Creative Destruction

May 15, 2006

What’s wrong with this picture?

Filed under: Feminist Issues,The World's Oldest Profession — Daran @ 3:15 pm

While surfing the blogosphere about the Duke case I came across this extraordinary comment.

Had the dancers gained a conviction, civil suits could follow, with lucrative results. As the injuries the alleged victim showed up with might be among the injuries consistent with rape, she may have been raped by a boyfriend, a pimp, or a date. If a boyfriend or pimp was the perp, she’s still a victim. And isn’t it possible such a perp could have concocted a scheme with the intent of covering their own tracks while essentially seeking a monetary gain through a convoluted extortion effort utilizing the justice system?

Say what?

Hey, Kevin, take a closer look at the scenario you’ve just concocted. Do you see any other victims here than the one you identified? Is there another perp?

Edit: On reflection I should have paid more attention to the rest of his post:

If the alleged victim of rape is ultimately determined to have made a false claim, should she be prosecuted? Probably. After all, the damage done to reputations, to the career of the teams’ coach, and the inhibiting factor the case may cause to victims of rape are all serious and destructive. Yet what also will be weighed, either in the filing of charges or in the sentencing (if one or both of the women are found guilty) is whether the chief accuser was acting willfully or was reacting emotionally or under extreme duress as an abused woman who somebody else had just violently raped.

In short, it’s entirely possible that everyone (or nearly everyone) on both sides was victimized, that each was wronged, each was hurt, by legal definition. And that must be weighed before the best possible justice can result.

Belatedly, (more than halfway through the post) there is an implicit reference of the primary victims of this conjectural false accusation (though it doesn’t rise to an explicit acknowlegement. He mentions the coach and third-party rape victims, but not the falsely accused players). Unfortunately he presents it as though there were moral equivalence between the parties. Conjectually she tried to have them sent to jail. They racially abused her. That’s a serious matter, and I don’t want to trivialise it, but the two acts are not in the same league.

Lest I open myself to accusation of partisan hacking, I should also aknowledge the good in this post. In particular, I found the following comment remarkably thoughtful:

Yet we also mustn’t lose sight of the fact that the biggest impediment to successful prosecutions is not because of skeptical juries or a flawed justice system. It’s because rape usually occurs without bystanders as witnesses. That’s a conundrum that impedes the best intents and efforts of those who design and administer justice systems.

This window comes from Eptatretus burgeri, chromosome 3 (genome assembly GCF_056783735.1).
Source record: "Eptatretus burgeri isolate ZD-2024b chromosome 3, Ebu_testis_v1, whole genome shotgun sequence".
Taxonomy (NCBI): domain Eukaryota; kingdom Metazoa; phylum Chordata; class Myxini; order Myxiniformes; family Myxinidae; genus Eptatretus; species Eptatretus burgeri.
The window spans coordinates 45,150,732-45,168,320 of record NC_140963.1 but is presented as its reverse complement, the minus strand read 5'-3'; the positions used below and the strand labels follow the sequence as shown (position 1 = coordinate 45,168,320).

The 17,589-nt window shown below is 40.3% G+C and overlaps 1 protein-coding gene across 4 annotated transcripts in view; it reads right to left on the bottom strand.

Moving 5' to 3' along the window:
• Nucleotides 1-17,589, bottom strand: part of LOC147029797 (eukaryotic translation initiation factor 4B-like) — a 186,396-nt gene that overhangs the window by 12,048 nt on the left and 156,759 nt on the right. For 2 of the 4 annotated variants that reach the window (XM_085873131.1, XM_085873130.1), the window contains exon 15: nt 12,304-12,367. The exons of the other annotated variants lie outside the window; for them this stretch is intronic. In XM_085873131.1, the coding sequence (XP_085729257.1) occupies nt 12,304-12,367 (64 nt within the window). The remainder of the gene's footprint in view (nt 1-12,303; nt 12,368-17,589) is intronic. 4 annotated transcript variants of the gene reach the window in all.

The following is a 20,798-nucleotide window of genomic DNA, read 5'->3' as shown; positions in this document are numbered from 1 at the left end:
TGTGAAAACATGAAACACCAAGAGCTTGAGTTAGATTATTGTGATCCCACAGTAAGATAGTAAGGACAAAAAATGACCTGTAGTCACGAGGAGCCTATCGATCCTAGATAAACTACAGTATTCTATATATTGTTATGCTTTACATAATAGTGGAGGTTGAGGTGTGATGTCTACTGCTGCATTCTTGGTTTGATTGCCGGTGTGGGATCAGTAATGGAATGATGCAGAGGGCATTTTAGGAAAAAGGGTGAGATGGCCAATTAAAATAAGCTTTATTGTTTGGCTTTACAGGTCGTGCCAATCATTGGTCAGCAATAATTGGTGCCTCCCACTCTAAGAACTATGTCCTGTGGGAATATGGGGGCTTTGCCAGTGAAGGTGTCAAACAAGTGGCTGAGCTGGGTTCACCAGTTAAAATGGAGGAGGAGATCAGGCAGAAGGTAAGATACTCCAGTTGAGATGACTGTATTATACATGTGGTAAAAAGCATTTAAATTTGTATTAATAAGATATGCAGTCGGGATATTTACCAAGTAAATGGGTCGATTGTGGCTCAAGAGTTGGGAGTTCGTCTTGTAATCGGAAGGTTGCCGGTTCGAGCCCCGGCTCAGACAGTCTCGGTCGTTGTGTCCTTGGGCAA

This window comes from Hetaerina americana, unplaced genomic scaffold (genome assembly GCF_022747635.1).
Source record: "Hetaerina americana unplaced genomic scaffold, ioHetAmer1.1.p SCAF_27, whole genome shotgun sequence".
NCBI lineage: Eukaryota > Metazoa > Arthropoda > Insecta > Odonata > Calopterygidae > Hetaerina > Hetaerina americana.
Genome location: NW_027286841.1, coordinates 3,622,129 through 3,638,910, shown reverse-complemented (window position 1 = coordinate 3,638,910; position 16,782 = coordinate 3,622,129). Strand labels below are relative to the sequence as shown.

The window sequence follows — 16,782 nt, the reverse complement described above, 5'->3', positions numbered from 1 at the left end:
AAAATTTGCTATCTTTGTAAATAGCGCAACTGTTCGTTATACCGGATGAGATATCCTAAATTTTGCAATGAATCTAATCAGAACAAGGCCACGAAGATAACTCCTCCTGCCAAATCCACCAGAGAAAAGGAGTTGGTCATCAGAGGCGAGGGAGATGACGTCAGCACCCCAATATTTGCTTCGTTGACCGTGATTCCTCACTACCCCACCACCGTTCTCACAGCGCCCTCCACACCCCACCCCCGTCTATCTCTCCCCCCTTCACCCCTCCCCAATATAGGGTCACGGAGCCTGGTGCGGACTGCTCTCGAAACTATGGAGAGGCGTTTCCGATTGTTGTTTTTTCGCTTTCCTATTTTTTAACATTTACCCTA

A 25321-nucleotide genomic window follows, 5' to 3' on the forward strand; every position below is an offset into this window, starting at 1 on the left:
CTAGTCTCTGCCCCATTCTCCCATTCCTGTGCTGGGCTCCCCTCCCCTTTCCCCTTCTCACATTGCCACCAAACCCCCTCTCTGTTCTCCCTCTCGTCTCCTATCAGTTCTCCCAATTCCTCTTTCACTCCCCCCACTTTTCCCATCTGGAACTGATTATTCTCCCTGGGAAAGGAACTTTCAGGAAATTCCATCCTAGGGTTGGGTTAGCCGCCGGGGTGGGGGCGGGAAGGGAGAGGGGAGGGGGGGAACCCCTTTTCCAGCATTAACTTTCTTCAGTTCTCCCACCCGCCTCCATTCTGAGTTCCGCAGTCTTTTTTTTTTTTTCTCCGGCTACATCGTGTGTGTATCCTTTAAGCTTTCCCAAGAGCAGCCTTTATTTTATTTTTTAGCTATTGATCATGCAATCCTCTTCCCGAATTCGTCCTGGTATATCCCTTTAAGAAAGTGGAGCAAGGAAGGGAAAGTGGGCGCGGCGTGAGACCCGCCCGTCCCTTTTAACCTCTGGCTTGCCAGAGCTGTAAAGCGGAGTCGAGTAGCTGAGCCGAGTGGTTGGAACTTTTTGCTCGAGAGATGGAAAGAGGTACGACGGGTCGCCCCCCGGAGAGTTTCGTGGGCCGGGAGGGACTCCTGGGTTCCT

I’m not sure that it is the biggest impediment. I think it’s more likely to be an impediment in cases where a plausible defence of consent can be raised. I don’t know what proportion of all reported rapes that would be, nor do I have the measure of the magnitude of the other impediments. But it certainly is an impediment, and one that feminists often ignore when denouncing the system for its low conviction rate for rape.

1 Comment »

  1. Two comments from Hayden’s post stuck out:

    If the justice system does its job, the innocent will be protected in the end. The reputation of each member of the team will emerge intact. They may have suffered from the stress of the trial. Their season was destroyed, so some damage occurred there, to the players, the coach, the school, and the conference they play in. There are costs the men have accrued to defend themselves.

    Any lasting reputation damage might occur because of what the men actually did (hiring the dancers, making racist remarks, etc) instead of what the women tried to do to them. That has to be assessed fairly, too.


    It will be a shame if it turns out the women lied, and I would hope a fitting punishment would ensue. But I remain quite certain that, in that event (exoneration followed by the women’s convictions), the men will emerge with far less damage than every victim of rape endures.

    The latter remark I could not disagree with more. Hayden’s post, at least my understanding of it, dismisses the affects on these young men. He assumes that these young men have not been damaged in any real way. While the racial comment was wrong, it hardly justifies labeling the whole lacrosse team “racists” and “rapists.” Furthermore, no one has offered an explanation as to how hiring a stripper is demeaning to the young men, but not to the strippers who performed at a party with underage individuals who cannot enter strip clubs or drink legally.

    Further conflating the issue, Hayden states real victims will be deterred as a result of the coverage of this case, if it proves to be false. However, I am not aware of any statistics or studies demonstrating any such deterrent affect following these types of cases. The greater concern should be for the lives of the accused who will continue to be considered rapists regardless of whether they are proved innocent. In our society, we tend to assume that no one would make a wholly false claim. So some wrongful act must have occurred. That is a horrible stigma to live, and one the vast majority of female victims never have to face.

    That said, if this proves to be a false accusation, nothing will happen to this woman. She will not be charged, she certainly will not go to jail and her reputation (outside of those who know her name and what she looks like) will be largely intact. More than anything, in many cricles she will still be considered a victim and those young men her rapists.

    Comment by toysoldier — May 18, 2006 @ 11:49 am | Reply

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